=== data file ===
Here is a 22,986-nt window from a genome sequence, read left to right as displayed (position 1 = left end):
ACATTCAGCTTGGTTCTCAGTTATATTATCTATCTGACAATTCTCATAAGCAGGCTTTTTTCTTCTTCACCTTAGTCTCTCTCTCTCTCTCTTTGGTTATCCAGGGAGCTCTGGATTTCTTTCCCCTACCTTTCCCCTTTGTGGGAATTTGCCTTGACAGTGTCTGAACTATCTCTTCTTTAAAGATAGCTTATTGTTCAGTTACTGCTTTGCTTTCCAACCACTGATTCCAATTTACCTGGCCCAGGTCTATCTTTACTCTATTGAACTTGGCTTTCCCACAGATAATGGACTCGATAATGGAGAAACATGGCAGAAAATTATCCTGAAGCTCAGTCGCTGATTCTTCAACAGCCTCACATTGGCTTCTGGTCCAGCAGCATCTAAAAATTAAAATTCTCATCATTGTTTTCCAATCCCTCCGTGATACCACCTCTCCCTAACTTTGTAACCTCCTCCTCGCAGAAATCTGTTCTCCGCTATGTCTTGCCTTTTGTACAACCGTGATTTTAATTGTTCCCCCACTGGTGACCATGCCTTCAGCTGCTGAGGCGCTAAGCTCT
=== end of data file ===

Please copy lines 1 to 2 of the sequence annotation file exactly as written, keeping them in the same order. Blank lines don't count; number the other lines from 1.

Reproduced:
Here is a 22,986-nt window from a genome sequence, read left to right as displayed (position 1 = left end):
ACATTCAGCTTGGTTCTCAGTTATATTATCTATCTGACAATTCTCATAAGCAGGCTTTTTTCTTCTTCACCTTAGTCTCTCTCTCTCTCTCTTTGGTTATCCAGGGAGCTCTGGATTTCTTTCCCCTACCTTTCCCCTTTGTGGGAATTTGCCTTGACAGTGTCTGAACTATCTCTTCTTTAAAGATAGCTTATTGTTCAGTTACTGCTTTGCTTTCCAACCACTGATTCCAATTTACCTGGCCCAGGTCTATCTTTACTCTATTGAACTTGGCTTTCCCACAGATAATGGACTCGATAATGGAGAAACATGGCAGAAAATTATCCTGAAGCTCAGTCGCTGATTCTTCAACAGCCTCACATTGGCTTCTGGTCCAGCAGCATCTAAAAATTAAAATTCTCATCATTGTTTTCCAATCCCTCCGTGATACCACCTCTCCCTAACTTTGTAACCTCCTCCTCGCAGAAATCTGTTCTCCGCTATGTCTTGCCTTTTGTACAACCGTGATTTTAATTGTTCCCCCACTGGTGACCATGCCTTCAGCTGCTGAGGCGCTAAGCTCT